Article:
Many of the people who attacked James for loving men, even the most venomous, may have been foul-mouthed scandalmongers exploiting salacious gossip – just as they would today – but they did not use a medieval paradigm of horrid sodomy. As Young says, “There is no suggestion of devils, witches, papists, monsters or total moral depravity.” Sir Anthony Ashley, for example, simply placed James in an abstract class of homosexual men: “those that naturally hated women”. Sometimes James was luridly compared to the Emperor Tiberiuis, noted for his sexual perversions on the island of Capri. More often he was the subject of innuendo. All in all, he was simply branded as a queer rather than a sodomite. Sir Edward Peyton in 1652 was quite straightforward in his language, saying that “James was more addicted to love males than females . . . and sold his affections to Sir George Villiers, whom he would tumble and kiss as a mistress.” One of James’s contemporaries, Francis Osborne, in 1658 protested that what James and his favourites got up to in private “exceed my expressions no less than they do my experience”, but he did not call it sodomy or a sin against nature, but acknowledged that it was “love, or what else posterity will please to call it.” Young convincingly shows that what James’s contemporaries recognized, though they lacked the word for it, was what posterity has called homosexuality.

Young criticizes earlier historians for trying to evade the issue of James’s homosexuality, and he also criticizes modern gay historians for constructing a gulf between modern homosexuals and early modern sodomites. “The more we learn about the earlier seventeenth century, the narrower the gulf between then and now will appear.” Young notes that the “history of homosexuality is a relatively new field of study in which the hypotheses of a few early scholars have tended to become doctrinaire viewpoints, several of which look less persuasive after examining the case of James VI and I.” He shows that Alan Bray’s approach is reductionist, leading to theoretical dogmas that later and less able scholars have tried to force onto the evidence. He presents a very detailed step-by-step argument with, and substantial refutation of, Bray’s line of reasoning. The theory that homosexuality is an “invention” of the eighteenth, or nineteenth, or twentieth century is shown to be a gross error. Young finds virtually no evidence to support the claim that a “gender revolution” occurred in the eighteenth century, or that bisexuality was the norm in earlier periods, or that a bipolar construct of heterosexual and homosexual did not exist until modern times. Many theories quite unsupported by evidence continue to be cited today as if they were textbook fact, but they are not. Many historians, gay or otherwise, have exaggerated change at the expense of contintuity.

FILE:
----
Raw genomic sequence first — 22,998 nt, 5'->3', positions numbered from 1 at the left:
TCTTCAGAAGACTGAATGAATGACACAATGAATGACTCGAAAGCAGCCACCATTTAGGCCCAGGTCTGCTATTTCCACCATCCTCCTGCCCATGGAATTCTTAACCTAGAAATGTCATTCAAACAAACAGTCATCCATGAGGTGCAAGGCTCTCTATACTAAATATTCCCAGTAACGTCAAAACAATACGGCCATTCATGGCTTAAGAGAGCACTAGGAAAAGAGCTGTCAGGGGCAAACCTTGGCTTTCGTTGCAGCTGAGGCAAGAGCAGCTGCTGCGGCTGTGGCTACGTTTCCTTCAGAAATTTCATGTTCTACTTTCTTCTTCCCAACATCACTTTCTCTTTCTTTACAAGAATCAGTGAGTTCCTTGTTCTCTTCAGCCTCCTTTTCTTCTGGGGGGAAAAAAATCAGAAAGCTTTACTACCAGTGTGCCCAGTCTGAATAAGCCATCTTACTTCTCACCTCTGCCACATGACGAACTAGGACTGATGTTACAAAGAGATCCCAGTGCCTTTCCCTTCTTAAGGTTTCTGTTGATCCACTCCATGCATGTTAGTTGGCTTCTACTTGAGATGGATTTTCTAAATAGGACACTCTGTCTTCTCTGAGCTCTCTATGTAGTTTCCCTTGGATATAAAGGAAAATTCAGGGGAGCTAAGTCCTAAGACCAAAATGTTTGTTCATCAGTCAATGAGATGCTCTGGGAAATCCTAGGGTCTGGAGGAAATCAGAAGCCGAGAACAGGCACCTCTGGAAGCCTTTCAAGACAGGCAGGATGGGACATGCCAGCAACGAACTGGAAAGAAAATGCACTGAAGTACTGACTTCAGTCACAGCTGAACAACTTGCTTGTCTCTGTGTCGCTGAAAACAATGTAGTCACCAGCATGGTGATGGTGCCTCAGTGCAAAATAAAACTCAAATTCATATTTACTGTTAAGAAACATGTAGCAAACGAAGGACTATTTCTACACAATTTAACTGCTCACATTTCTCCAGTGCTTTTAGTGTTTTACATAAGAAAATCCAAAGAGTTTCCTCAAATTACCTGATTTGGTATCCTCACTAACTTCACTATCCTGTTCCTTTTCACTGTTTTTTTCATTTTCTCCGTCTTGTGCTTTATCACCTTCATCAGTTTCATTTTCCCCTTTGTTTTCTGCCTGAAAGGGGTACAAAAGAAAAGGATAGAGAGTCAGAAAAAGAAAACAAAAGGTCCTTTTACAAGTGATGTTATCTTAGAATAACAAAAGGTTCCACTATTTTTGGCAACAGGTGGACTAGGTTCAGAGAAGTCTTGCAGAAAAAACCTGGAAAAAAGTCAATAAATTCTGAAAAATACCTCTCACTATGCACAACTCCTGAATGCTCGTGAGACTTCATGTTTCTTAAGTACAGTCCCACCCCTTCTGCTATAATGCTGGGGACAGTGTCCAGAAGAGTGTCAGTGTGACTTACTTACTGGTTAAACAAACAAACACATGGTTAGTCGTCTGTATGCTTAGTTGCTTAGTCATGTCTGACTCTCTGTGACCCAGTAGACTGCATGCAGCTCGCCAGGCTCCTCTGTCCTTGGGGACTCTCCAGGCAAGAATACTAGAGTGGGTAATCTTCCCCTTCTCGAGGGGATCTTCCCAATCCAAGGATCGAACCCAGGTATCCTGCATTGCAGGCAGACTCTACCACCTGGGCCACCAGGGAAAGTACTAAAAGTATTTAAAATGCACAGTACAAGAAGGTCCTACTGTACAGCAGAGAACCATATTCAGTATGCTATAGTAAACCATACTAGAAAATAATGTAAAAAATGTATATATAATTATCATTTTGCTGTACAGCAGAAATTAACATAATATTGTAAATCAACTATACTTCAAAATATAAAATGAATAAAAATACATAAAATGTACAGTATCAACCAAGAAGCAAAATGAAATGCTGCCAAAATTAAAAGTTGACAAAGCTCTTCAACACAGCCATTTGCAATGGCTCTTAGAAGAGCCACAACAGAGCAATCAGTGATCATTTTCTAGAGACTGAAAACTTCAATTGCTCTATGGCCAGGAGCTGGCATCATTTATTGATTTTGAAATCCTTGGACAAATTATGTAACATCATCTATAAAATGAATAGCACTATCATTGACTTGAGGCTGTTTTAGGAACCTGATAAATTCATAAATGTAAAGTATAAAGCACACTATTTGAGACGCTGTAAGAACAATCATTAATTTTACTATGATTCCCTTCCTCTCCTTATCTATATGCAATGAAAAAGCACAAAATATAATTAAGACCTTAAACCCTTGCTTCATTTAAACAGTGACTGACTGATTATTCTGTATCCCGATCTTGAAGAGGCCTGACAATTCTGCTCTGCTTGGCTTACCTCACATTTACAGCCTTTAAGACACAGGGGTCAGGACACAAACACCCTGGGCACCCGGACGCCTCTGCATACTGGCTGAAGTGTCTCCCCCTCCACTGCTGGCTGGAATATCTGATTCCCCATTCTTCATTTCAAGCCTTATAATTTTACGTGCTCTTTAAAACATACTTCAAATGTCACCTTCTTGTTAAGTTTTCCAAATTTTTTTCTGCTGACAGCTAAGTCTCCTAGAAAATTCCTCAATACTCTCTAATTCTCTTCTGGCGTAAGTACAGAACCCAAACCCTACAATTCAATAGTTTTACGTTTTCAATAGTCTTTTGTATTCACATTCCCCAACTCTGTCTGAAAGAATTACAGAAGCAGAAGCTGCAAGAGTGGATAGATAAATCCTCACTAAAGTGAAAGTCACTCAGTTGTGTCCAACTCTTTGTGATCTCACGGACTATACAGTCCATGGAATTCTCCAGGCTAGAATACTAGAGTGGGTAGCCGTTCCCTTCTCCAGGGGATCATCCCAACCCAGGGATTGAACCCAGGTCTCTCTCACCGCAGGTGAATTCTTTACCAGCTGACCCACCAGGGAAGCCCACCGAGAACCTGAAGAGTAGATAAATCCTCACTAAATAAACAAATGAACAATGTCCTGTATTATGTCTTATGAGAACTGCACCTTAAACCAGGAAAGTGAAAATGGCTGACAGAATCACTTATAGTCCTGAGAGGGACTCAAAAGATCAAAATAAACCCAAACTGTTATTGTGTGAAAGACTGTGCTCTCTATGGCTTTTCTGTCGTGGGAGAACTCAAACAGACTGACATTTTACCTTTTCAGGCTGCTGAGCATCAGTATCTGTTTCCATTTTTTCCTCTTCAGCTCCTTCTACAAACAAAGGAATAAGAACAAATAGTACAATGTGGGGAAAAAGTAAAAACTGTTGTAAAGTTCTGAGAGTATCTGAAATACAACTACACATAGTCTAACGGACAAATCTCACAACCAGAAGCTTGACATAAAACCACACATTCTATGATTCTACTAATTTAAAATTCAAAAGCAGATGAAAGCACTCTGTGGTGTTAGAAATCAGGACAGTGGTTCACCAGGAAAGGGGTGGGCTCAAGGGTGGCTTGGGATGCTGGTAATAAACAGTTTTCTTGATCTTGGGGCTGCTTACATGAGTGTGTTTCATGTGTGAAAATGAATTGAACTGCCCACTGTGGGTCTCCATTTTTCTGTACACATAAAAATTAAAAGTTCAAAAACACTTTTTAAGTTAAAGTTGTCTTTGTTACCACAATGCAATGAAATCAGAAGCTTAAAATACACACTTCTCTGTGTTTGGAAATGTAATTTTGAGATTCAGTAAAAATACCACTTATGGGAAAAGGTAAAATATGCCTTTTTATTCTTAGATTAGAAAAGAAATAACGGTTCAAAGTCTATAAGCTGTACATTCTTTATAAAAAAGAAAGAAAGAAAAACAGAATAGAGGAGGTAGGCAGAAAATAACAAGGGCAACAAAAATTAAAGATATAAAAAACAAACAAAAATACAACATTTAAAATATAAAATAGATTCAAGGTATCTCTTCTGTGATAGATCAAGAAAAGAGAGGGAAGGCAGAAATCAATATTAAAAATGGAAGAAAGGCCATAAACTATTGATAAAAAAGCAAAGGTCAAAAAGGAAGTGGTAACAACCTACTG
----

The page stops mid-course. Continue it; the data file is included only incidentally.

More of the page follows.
In sum, Young finds no corroboration for the alleged gulf between modern and early-modern homosexuals and prejudices against homosexuals. His exhaustive review of contemporary pamphlets, diaries, letters, memoirs, plays, dictionaries and literary sources reveals continuities rather than radical shifts in mentalities, and reestablishes the common humanity between gay men today and the men who loved one another in the early seventeenth century.


(Part of this review was originally published in Gay News in July 2001. Copyright Rictor Norton. All rights reserved. Reproduction for sale or profit prohibited. This review may not be archived, republished or redistributed without the permission of the author.)